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A lonesome boy and a lonesome girl meet accidentally on their Saturday-off at Coney Island. It is love at fight sight but over the bewilderment of their sudden romance and escape from loneliness, they don't even realize they don'y even known each other's name until a fire breaks out and they are separated. Written by
Les Adams <firstname.lastname@example.org>
Wonderfully-paced, great camera movements, excellent location photography. When you compare this with other films of its era, you'll see how well Lonesome was developed. Being visual, I'm always interested in camera placement and movement. While other films of its time showed static camera shots, Lonesome always wanted to keep the camera moving. The pace rarely lets up, soon after the male protagonist Jim, wakes up.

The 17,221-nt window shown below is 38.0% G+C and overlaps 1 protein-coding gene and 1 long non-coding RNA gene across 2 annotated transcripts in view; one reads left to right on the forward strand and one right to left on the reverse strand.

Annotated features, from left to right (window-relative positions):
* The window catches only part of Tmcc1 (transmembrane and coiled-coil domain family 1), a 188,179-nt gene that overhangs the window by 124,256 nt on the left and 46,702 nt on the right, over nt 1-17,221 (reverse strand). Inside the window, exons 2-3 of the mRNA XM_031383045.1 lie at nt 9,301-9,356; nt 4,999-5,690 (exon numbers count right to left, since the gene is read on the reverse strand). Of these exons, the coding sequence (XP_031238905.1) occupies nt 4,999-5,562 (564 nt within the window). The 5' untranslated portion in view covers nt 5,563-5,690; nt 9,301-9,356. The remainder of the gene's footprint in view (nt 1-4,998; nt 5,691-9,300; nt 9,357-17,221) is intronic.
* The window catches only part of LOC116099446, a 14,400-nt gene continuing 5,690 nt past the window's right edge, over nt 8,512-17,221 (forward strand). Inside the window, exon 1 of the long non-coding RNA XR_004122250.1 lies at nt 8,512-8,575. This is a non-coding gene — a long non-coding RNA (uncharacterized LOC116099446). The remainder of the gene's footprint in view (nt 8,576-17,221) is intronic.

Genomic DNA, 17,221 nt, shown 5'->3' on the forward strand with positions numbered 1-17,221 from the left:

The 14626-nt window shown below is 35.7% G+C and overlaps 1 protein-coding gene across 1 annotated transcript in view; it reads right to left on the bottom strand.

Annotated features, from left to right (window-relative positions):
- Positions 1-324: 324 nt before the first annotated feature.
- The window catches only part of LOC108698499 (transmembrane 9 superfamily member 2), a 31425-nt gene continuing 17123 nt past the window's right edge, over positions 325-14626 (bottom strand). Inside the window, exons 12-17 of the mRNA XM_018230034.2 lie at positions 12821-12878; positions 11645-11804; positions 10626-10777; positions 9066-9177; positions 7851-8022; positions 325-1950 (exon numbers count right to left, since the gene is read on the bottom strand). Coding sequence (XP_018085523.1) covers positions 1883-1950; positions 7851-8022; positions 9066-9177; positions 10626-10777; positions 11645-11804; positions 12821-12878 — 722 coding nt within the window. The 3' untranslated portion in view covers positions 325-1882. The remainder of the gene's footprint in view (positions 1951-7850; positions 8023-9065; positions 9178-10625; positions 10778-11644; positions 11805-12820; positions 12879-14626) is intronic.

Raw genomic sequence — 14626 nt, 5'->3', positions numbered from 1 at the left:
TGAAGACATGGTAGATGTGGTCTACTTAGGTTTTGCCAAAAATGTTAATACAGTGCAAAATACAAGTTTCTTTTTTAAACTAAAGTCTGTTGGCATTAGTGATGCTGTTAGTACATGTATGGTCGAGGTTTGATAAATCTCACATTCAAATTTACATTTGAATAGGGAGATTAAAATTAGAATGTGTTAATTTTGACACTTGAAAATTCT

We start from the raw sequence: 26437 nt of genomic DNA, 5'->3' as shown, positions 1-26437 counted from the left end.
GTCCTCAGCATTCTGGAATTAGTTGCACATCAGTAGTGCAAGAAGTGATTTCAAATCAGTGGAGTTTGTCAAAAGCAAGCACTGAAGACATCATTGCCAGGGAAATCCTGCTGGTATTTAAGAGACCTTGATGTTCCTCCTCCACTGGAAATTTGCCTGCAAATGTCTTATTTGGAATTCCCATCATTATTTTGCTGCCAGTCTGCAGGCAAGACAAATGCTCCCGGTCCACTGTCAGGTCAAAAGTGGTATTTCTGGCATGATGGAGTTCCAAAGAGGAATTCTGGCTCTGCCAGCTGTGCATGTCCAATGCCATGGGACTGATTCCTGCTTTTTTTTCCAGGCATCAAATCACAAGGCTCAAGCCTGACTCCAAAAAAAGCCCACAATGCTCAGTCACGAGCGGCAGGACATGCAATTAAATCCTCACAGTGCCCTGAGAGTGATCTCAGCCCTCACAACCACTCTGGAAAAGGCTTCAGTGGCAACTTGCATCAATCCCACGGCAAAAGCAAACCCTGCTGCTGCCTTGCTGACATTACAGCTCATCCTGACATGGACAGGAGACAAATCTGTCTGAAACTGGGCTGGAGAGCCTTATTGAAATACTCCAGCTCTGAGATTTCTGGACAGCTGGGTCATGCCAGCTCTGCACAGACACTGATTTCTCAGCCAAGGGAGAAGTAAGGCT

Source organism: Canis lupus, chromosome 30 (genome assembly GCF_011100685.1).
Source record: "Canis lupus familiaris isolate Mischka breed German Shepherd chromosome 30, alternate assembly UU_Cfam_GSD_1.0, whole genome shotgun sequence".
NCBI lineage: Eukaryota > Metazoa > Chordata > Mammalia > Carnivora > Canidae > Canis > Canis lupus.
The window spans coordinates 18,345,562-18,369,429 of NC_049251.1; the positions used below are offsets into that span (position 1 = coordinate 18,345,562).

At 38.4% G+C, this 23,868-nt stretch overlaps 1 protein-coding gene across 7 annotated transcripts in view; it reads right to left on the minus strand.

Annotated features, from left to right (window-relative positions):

The version I refer to is the Eastman House-restored film. It's presented in a pristine, high- definition film transfer from original film stock, a nitrate print apparently from France. What a treat to watch life from the early 20th century, and the way it seems, the storyline could be presented today, in modern New York City.
This version has music and plenty of sound effects, but it's still one of the last silent films of the era. It's a fun treat, watching the facial expressions as the performers have to sell their emotions without voices. It must have been a trend-setting piece of filmmaking in its time. I only wish the pace on some of the films made today had as much entertainment packed inside.
Packed within the Eastman House print are several scenes with actual dialog between the two, and there's also a bit of color-tinted B/W to boot somewhere in the film. It's worth it for true film buffs to find the restored version. There's no heavy storyline here, just a guy finding it hard to meet a woman he finds attractive. The film really gives me another reason to smile.
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